How It Works. The design is pretty straightforward. You install the nv-weather.php script in your default Asterisk agi-bin directory and add a simple dialplan to your extensions_custom.conf file. Then you pick up an extension on your Asterisk system and dial 611 or the number you've designated for the new weather reports. You'll be prompted to enter the 3-character airport code of the city for which you want to hear the weather forecast. In a few seconds you'll be listening to the latest information from the National Weather Service using our pdaweather.org conversion tools. And apologies to our foreign friends. Yes, we know you have weather, too. We just don't know of an equivalent organization like the National Weather Service in every country. If you do, then it'll be fairly simple to adjust the code to meet your local needs. Here's a Canadian solution.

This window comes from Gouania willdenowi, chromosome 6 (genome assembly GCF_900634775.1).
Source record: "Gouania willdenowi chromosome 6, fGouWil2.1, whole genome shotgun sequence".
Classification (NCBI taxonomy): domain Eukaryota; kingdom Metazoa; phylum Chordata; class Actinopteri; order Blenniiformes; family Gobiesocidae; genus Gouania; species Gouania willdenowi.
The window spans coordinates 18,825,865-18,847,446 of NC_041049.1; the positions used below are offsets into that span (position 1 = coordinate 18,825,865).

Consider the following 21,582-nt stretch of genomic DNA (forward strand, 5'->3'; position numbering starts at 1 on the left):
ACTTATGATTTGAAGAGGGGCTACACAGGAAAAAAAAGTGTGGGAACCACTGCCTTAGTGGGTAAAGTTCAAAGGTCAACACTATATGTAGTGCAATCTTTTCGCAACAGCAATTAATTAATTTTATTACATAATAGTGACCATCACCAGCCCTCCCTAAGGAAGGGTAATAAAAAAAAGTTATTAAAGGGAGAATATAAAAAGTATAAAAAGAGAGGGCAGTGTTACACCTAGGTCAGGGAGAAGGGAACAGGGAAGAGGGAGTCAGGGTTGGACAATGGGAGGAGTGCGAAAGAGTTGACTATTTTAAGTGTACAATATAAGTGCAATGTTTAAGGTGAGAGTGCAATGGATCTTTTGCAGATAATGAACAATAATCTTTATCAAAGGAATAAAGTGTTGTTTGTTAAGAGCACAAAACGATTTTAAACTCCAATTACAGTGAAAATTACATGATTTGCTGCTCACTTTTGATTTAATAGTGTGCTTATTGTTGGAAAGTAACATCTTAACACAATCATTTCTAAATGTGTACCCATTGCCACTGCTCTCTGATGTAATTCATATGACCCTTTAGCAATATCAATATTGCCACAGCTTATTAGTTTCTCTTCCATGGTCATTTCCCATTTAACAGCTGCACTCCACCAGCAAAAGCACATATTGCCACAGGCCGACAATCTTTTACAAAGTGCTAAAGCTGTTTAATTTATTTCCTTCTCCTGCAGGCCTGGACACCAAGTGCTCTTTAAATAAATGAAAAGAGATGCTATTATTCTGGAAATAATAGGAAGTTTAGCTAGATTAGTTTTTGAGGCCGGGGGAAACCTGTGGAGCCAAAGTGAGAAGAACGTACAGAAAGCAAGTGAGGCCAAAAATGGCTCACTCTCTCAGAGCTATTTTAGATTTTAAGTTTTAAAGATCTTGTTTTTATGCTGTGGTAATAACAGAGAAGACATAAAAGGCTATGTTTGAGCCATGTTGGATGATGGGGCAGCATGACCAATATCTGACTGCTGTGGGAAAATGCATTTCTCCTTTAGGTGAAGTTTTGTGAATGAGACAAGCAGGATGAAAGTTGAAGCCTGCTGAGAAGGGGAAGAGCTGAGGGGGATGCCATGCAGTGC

Prerequisites. For the Nerd Vittles Weather Application to work, you'll need an Internet connection to access pdaweather.org. We're using our weather site to convert the NWS weather reports to a text-to-speech-friendly format. Then you'll need an Asterisk@Home 2.x server and the new Flite voice synthesizer for Asterisk. Instead of a dedicated Asterisk server, you can use the VMware-version of Asterisk if you just want to experiment a bit. It runs in a window on your Windows XP/2000 desktop. Our Flite tutorial and the Flite application software are available here. And, as usual, everything you'll need for this project is free!